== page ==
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2 Bumps

Sikh Kirpan in schools might be considered a weapon?

Do you consider this a weapon? Is there a verity of kirpan's for children, some being more dangerous then others?

The local news was reporting that a 4th grader was in danger of disciplinary action because someone had complained about a dagger he brought to school. Then they showed this dagger, it was a small dagger shaped piece of jewelry. The school board had to get involved and it was decided it was fine for him to wear the necklace because it's for relgious reasons. I really think it's absurd this was even considered a weapon

The mom who complained said that knives aren't allowed on airplanes so they shouldn't be allowed in schools in case they ended up in the wrong hands.


Asked by RyansMom001 at 3:31 PM on Dec. 11, 2010 in Religious Debate

Level 31 (48,605 Credits)
This question is closed.
Answers (12)
  • I read about them just now. I understand they are a religious item for some people but I think there should be limits. It would not be out of the question for a child to bring it to school with intentions of harm and claim they belong to said religion. They should have a length limit as well as material limit. Plastic or rubber with a blunt tip.

    Answer by Anonymous at 3:39 PM on Dec. 11, 2010

  • Rules are rules. It looks just like a knife. The school shouldnt waive the rule just because of his religion. I can totaly see the schools side in this.

    Answer by mommy_of_two388 at 3:48 PM on Dec. 11, 2010

  • It appears to be in a sheath. Other versions are a knife in a sheath. Perhaps a children's one is a solid piece created to like like 2 but either way it has no place in school really. I mean what if a child brought an unloaded gun to school. Just as harmless but still a problem.

    Answer by Anonymous at 3:52 PM on Dec. 11, 2010

  • Little girls are probably in the bathrooms, filing down their bobby pins making shanks! lol

    Answer by BridgetC140 at 3:59 PM on Dec. 11, 2010

  • Does it come out of the sheath? If it does, even if it's not sharp enough to cut anyone, I can kind of see the school's point. I understand about religous items but some things just aren't appropriate at school especially for very young children.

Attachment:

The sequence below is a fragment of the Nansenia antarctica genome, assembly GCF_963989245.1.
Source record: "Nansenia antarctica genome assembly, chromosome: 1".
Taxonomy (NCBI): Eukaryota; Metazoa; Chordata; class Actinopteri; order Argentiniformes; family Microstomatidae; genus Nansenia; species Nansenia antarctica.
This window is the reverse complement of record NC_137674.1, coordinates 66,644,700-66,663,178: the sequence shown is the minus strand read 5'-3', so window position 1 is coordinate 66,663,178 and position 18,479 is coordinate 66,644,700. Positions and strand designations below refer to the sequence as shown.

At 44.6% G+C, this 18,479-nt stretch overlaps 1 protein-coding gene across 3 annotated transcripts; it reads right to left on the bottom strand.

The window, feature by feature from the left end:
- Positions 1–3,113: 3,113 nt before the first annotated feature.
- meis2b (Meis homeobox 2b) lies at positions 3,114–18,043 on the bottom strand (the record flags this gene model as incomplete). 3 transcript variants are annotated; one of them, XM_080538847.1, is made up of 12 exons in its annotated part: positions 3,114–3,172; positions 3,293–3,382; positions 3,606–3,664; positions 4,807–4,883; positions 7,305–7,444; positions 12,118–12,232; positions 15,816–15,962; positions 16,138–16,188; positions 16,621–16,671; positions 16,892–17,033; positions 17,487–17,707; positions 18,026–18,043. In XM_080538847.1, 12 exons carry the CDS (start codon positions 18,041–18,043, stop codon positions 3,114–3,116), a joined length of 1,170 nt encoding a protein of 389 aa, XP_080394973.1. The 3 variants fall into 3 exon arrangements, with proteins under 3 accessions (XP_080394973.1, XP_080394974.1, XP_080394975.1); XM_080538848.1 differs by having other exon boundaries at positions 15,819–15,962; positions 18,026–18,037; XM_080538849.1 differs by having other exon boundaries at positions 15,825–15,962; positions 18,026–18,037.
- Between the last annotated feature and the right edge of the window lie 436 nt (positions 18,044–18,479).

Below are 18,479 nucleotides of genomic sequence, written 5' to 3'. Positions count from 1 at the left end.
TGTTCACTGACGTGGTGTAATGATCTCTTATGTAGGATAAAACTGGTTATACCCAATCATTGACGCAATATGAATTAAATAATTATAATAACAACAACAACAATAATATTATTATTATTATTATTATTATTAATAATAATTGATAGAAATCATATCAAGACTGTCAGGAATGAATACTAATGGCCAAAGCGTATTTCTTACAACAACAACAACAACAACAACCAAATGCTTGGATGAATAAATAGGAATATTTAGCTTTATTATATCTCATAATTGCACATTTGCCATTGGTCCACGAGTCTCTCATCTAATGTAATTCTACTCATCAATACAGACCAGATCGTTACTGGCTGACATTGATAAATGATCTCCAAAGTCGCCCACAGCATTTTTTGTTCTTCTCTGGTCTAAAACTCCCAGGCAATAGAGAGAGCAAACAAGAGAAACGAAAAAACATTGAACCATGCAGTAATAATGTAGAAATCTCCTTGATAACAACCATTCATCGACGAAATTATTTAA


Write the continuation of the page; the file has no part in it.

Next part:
Answer by wildflowers25 at 3:38 PM on Dec. 11, 2010

  • eye rollingchairs can be weapons, too, so let's all sit on the floor.


    Answer by autodidact at 3:41 PM on Dec. 11, 2010

  • well if its small enough to be a necklace, i dont see the problem. now if he was carrying a full sized one around his waist that could be dangerous (especially if it was sharp). the school doesnt want to get sued if someone gets hurt, they have every right to inspect and deem what is safe and what just glad they deemed this safe as it doesnt seem harmful to me.

    it makes me think of a guy i knew in high school who wore a cross around his neck that was made from nails and twine. someone complained that it was dangerous and the school agreed. he filed down the nails tips and they said it was fine. safety first i guess.

    Answer by okmanders at 5:35 PM on Dec. 11, 2010

  • Link

    This is a picture the news showed.  I don't know if this is the same kirpan the boy had:


    Comment by RyansMom001 (original poster) at 3:33 PM on Dec. 11, 2010

  • That is silly. Was the boy trying to "cut" people with it? He obviously had to do something to bring attention to it. That is strange.....


    Answer by Conley639 at 3:35 PM on Dec. 11, 2010

  • No he wasn't cutting anyone with it but his friends were playing with it at recess.  Still seems silly to me too.

    The school board allowed it for religious reasons, which I think is great, but what if he wasn't religious.  Would the school board have decided it was a weapon.


    Comment by RyansMom001 (original poster) at 3:43 PM on Dec. 11, 2010